Walker got the inspiration for this tune in a New Orleans jail cell, where he met a homeless tap dancer who went by Bojangles, the nickname of famed dancer Bill Robinson. Though written before the true outlaw country boom really got cooking, this song shows the softer, more elegiac side of outlaw and deserves to be in the Great American Songbook.


5. Tanya Tucker – “Texas (When I Die)” (1978)
Outlaw country was mostly a boys’ club. But Tanya Tucker was a young singer-songwriter who quickly became a star as she pushed her outlaw image with songs like “Texas (When I Die).” The song’s lyrics are pretty straightforward: When she dies, she wants to go to Texas, because heaven probably doesn’t let cowboys in. Tucker hasn’t had to find the intricacies of heaven’s door policy just yet, as she’s still going strong today.

4. Townes Van Zandt – “Pancho and Lefty” (1972)
Townes Van Zandt was a kid from an elite background who received shock therapy as a child to treat his bipolar disorder, which likely only made things worse. As an adult, he mostly lived in some form of poverty or another, with rumors circulating that he lived in a shack with no electricity for a while. His addiction issues were tragic. He had it so bad that at one point he moved on from shooting up coke and heroin to injecting cocktails of rum and coke. The enigmatic Van Zandt has become one of country's most celebrated singer-songwriters since his death in 1997, and “Pancho and Lefty” remains one of his most enduring tunes.

3. Kris Kristofferson – “Gettin’ By, High and Strange” (1972)
Kris Kristofferson is an all-time great songwriter and one of the indispensable outlaw country figures, not to mention an accomplished actor (Blade, anyone?). “Gettin’ By, High and Strange” is one of his signature takes on man-as-tumbleweed, going along with the flow and getting stoned to help get him through the journey and the day. Kristofferson, Cash, Jennings and Nelson would later form the supergroup The Highwaymen and record three solid LPs in the ‘80s and '90s.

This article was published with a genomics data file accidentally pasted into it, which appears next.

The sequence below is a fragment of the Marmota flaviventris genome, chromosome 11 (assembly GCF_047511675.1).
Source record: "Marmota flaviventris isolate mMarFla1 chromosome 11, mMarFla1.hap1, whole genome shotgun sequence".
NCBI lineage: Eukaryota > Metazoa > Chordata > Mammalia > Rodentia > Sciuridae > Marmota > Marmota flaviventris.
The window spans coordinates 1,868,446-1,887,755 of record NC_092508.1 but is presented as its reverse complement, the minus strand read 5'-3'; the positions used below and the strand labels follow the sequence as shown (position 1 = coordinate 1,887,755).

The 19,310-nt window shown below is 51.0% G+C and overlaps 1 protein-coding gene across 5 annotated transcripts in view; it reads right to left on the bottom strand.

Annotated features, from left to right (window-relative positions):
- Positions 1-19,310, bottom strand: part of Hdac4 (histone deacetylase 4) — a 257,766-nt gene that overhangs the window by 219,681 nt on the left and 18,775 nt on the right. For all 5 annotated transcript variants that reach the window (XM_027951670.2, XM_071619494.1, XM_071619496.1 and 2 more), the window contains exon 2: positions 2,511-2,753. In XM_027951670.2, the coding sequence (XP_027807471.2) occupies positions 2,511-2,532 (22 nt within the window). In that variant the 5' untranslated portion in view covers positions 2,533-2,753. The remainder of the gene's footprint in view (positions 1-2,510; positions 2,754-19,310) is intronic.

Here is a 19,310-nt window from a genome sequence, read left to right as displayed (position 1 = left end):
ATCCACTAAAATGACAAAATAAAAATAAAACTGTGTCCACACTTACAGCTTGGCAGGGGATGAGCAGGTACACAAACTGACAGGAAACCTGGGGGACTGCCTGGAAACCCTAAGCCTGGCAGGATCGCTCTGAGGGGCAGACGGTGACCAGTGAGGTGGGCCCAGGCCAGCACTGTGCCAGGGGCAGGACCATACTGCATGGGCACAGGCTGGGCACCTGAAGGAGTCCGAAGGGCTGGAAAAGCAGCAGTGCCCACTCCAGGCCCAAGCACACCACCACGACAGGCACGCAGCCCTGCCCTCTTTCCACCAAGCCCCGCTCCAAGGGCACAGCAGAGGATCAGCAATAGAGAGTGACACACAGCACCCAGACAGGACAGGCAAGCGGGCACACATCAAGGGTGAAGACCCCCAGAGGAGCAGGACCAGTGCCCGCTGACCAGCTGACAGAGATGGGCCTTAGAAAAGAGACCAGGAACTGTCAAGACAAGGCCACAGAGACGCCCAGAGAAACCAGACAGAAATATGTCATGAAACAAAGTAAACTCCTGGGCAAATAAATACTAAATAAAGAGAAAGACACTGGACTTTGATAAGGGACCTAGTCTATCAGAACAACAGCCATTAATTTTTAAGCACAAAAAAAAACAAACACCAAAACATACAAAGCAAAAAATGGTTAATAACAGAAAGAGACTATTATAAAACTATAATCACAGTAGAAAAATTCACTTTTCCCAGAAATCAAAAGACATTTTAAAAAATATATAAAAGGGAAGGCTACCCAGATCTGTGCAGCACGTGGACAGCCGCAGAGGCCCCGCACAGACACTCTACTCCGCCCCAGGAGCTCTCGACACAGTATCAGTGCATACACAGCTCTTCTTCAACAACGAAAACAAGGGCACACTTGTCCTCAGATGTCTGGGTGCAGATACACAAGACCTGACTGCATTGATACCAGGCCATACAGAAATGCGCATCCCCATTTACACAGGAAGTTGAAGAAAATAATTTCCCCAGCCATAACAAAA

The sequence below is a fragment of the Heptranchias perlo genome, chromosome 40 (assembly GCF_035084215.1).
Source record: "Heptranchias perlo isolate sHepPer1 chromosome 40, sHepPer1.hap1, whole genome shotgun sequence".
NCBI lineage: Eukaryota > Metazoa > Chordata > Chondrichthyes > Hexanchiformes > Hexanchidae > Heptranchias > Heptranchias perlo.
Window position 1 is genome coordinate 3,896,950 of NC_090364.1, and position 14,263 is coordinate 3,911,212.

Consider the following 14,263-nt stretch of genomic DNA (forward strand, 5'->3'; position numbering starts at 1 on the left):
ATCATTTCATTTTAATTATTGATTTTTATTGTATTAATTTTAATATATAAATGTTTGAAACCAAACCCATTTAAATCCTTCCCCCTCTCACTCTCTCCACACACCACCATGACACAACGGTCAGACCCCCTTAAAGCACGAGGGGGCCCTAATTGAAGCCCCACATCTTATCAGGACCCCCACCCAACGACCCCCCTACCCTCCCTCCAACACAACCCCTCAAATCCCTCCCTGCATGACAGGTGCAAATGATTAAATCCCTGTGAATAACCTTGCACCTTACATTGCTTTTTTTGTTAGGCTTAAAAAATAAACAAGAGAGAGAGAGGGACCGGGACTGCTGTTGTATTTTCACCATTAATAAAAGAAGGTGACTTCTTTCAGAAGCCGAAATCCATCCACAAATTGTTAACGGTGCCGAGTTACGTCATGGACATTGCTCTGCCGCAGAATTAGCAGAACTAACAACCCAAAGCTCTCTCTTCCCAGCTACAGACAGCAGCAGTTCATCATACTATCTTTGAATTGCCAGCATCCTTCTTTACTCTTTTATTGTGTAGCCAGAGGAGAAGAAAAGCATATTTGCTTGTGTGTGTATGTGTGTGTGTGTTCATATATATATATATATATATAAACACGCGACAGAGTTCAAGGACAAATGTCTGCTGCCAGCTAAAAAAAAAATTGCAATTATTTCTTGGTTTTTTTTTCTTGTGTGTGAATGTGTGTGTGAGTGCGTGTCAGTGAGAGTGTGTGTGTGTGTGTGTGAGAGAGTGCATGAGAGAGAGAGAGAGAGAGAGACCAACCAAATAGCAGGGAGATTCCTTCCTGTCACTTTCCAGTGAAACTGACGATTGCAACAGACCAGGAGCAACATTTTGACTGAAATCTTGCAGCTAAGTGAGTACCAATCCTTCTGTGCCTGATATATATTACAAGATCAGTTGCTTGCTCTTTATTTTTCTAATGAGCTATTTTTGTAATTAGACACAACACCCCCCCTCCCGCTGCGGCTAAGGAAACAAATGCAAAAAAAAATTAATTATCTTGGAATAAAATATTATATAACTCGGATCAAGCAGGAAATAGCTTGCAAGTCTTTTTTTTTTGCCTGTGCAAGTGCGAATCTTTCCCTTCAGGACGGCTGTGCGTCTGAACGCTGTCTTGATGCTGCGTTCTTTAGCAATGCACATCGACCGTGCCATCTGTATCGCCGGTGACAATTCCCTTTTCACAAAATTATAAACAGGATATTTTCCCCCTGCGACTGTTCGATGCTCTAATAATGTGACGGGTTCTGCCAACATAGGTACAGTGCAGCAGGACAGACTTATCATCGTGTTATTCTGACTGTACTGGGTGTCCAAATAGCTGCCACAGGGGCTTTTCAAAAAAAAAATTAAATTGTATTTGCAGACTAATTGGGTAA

2. Merle Haggard – “Okie From Muskogee” (1969)
Haggard’s “Okie From Muskogee” is one of the most puzzling country songs of all time. Taken at face value, it’s an anti-hippie anthem, decrying the anti-Vietnam movement and marijuana use. However, it ended up being re-appropriated by the counterculture as a pro-hippie and pro-weed anthem. Haggard issued many contradictory statements over the years about what the song means and what he felt about the counterculture at the time, though he eventually came around to recognize that the vilification of marijuana was pure propaganda. He later came to the Dixie Chicks’ aid when they were destroyed by the far right media for protesting Iraq. So, Haggard and his politics were complex, to say the least.

1. Waylon Jennings and Willie Nelson – “Mammas Don’t Let Your Babies Grow Up to Be Cowboys” (1978)
You could fill several books with the tales of Jennings and Nelson, as they represent the heart and soul of outlaw country and over 100 combined years of making music. Jennings was all over pop culture history, from being the narrator in The Dukes of Hazzard to famously giving up his seat on the airplane that crashed with Ritchie Valens and Buddy Holly, and Nelson is a living legend, most famously associated by a younger generation with weed. Taken from their album of duets, Waylon and Willie, Jennings and Nelson covered Ed Bruce’s “Mommas Don’t Let Your Babies Grow Up to be Cowboys” — a simple song, beautifully executed — and elevated it to a no-brainer addition to the country canon.

Advertising disclosure: We may receive compensation for some of the links in our stories. Thank you for supporting LA Weekly and our advertisers.

LA Weekly